Walker Spur, Grandes Jorasses N Face (ED1, 6a, IV, 90°, 1200m)

posted in: Adventures Abroad | 0

Date of climb: 27 July 2018

Partner: Mihnea Prundeanu

‘’The rock face of all rock faces, the route of all routes: the Cassin route up the Walker Spur on the North Face of the Grandes Jorasses represents a dream for all alpinists.’’ Of course for me was not any different, I am flirting with this route for the past 3 years and I never got a chance to give it a go. Mainly because the route is demanding and due to its length it is better to be climbed when the mountain is in excellent condition.

Mihnea and I were interested in the route since the beginning of the season when we saw that the conditions might be good for it. Instantly when we saw a weather window that perfectly matched with our free days from work we decided to go for it. With only two and half days margin we’d have to be fast. So we decided to pack light for one day climb in the Walker Spur.

In the afternoon of Thursday the 26th of July Mihnea picked me up from my house and we drove to Montenvers train station from where we took the train and then walked on the Mer de Glace towards Leschaux refuge. We arrived in the hut at 17:00 just before an evening storm hit the mountains. The small hut was packed with people including 4 teams who also wanted to climb Walker Spur and among them Dani Arnord who was planning to do a speed solo ascent of the same route. After dinner, the rain stopped and we had the chance to study the wall through the binocular. Meanwhile, we had a better look at different topos and we agreed on an early start in the morning. After organizing the final details I made it to bed for 21:00. Not before setting the alarm. You know it’s going be a long day when your alarm tells you-you’re going to have 4 hours sleep, and that’s at best…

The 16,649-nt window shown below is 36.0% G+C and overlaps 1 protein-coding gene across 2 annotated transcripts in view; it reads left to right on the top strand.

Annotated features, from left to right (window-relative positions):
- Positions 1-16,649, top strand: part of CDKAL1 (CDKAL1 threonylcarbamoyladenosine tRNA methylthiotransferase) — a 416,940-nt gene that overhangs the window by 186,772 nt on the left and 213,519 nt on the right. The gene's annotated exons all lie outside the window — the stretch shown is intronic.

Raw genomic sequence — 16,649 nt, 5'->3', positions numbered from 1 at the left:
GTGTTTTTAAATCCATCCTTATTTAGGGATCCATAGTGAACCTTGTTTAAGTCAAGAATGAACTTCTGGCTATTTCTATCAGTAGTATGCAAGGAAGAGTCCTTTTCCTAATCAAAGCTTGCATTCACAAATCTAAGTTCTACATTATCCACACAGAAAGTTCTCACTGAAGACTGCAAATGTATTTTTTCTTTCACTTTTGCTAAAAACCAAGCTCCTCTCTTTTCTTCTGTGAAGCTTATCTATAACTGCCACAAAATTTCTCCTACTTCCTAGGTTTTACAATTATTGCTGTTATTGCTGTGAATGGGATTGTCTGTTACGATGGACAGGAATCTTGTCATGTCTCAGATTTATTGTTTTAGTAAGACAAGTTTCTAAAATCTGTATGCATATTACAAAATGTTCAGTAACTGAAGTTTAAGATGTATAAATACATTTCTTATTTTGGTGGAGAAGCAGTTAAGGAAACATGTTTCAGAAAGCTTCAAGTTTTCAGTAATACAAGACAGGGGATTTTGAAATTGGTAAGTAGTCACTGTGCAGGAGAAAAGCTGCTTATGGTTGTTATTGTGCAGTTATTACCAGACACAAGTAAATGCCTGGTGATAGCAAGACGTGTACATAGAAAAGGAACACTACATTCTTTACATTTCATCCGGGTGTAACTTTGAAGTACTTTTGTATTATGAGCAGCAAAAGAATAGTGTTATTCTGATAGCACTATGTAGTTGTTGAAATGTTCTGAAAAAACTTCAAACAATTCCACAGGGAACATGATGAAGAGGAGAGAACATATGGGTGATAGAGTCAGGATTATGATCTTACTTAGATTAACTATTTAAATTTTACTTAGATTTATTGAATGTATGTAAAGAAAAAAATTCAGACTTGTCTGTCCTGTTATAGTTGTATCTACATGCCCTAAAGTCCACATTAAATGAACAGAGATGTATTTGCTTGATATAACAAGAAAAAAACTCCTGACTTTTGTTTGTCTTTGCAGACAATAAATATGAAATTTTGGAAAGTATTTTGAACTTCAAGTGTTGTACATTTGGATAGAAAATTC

In the morning after we had a breakfast in the terrace, we made our way to the foot of Jorasses. I set off first on some ice and then on the mellow terrain at the bottom of the spur. Loose rocks and questionable protection led us to the base of the slabs. Mihnea then took the lead and he climbed ‘’Dalle Moutonee’’ a delicate slab that felt quite tricky in mountain boots. After that, we changed into climbing shoes and we made our way to the ledge at the foot of two cracked corners (Rebuffat – Allain) just as the sun was coming up. The Jorasses’ big looming walls were starting to become a reality of what we had lined up for the day. This was probably the first main rock climbing pitch. What looked to be great cracks, turned out to be thin seams.

After that pitch we traversed horizontally around on loosish rocks to the 75m ”Ken & Diedre” pitch. Then we took off for the next block of leads/simul-climbing, which took us through the pendulum pitch and then we set off again for some more climbing on loose blocks to the base of the Grey Slabs. That section looked intimidating but there seemed to be really good holds on it. Reading the line there seemed a bit tricky and it took us longer than expected but it felt pretty good to do some nice enjoyable climbing on the route rather than just scrambling around on precarious rock.

Then we reached the bivvy ledge, and we climbed an enjoyable short steep wall (5c) that led us to a long rock spur. We simul-climbed the majority of this. Until we reached the Red Chimney where we changed back into mountain boots and crampons. There we thought that the route finding would get easier but we found ourselves spending a lot of time wondering where we should go. After a bit of debating we finally made our way up the main part of the Red Chimneys and then we traversed right.

We traversed across a slab underneath the Red Tower which brought us to the home stretch, which was fairly steady and quite enjoyable. At that point, I started to feel tired but luckily the very last steps on the Walker Spur are great. A few snow steps and we then pop straight onto the summit of the Grandes Jorasses. We topped out around 20:00. We got our selfie shot, re-arranged gear and we started our way down.

I knew that the descent on the other side of Grandes Jorasses is long and complex and soon would be dark but luckily we had some tracks to follow. We made good progress while we down climbed the first two rock spurs and traversed below the huge hanging seracs. By the time we got onto the Rocher du Reposoir it was dark and we were tired so we decided to call it a day and we bivouacked for some hours. That night we had the chance to admire the Bloody Moon (The longest total Lunar Eclipse of the Century) from our cold and uncomfortable bivouac place. In the morning we made our way down the Rocher du Reposoir and the remaining way to the Italian valley floor with a stop at Boccalatte Rifugio for coffee and food.



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